The Witchfinder enjoys a book by controversial Canadian author Rachel Marsden.
Rachel Marsden is a prolific and well-travelled Canadian author, a former TV news host who has written for national and international publications world wide. She is frequently vilified by the left because of her willingness to challenge their opinions in provocative and often satirical ways.
In real life Rachel is a sweet intelligent and charismatic woman with A-list model looks. However, given a writing tool of any kind she is unable to resist provoking leftists. Like many Conservative women she is often subject to discriminatory slurs on her mental health and morality such as in this despicable thread from left-wing hate site Democratic Underground.
The Witchfinder himself does not agree with nor endorse all of Rachel Marsden’s views but often enjoys the visible distress of the leftists who read them.
We turn then to the book, “American Bombshell: A Tale Of Domestic And International Invasion”. The book itself is an obvious Roman-à-Clef. Its lead character Catherine Carston is a Canadian born self-described Conservative who starts off working in Canadian journalism, before travelling to America and later to France to work as a TV Conservative.
One of the earliest incidents involves an interview where Carston debates with a feminist over budget cuts for a publicly funded Canadian rights group. Watching the video (here) Rachel’s character uses nearly identical words to Ms Marsden herself in real life. Oh wait – I’m getting them mixed up. That is Rachel in the video. The book is the fiction. The script however, in either case, is the same.
Later in the book Ms Marsden turns to French politics. The Bombshell satirises the Sarkozy administration with a series of surreal stories about Carston’s activities as his secret political advisor whilst at the same time detailing a torrid and spicy love affair between her heroine Carston and a troubled former French politician. Despite the politician’s serial infidelity. Carston is firm yet patient with her beau and succeeds in gaining some form of respect from her lover.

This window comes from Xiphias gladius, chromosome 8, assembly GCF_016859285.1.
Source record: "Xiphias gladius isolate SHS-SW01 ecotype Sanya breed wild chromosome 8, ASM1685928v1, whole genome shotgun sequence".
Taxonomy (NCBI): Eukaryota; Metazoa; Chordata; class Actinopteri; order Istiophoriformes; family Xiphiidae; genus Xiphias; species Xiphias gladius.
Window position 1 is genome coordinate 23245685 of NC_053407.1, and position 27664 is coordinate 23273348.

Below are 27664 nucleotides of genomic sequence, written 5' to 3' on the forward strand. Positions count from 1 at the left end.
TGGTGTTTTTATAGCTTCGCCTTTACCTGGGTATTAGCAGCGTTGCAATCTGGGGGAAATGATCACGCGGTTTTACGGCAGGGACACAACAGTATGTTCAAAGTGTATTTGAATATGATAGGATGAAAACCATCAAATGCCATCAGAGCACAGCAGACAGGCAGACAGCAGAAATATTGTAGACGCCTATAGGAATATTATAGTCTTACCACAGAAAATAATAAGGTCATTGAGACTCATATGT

The sex scenes are also vivid – she writes “He fucked me so hard that I felt my spine bruising against the wood, and my cervix bruising against his own wood.”
Where the book falls down is in its failure to properly frighten those by whom Marsden has been wronged. If the Witchfinder was writing a Roman-à-Clef he would find it hard not to take the opportunity to put his enemies in fear of their lives with horror gorn style torture.
Something along the lines of (not a quote from Marsden) – “the man screamed and moaned on the table. I bathed in his blood as I opened his abdomen. For a time he writhed in pain as small fleshy chunks torn from his body formed a pile on the table. I giggled so hard that in the end I did not even notice when the writhing, and the breathing, ceased.”
Aside from that single missed opportunity the book is an insight into the soul of a complex but intelligent and charming woman and certainly worth splashing out on as a holiday novel. The Witchfinder recommends for holiday reading.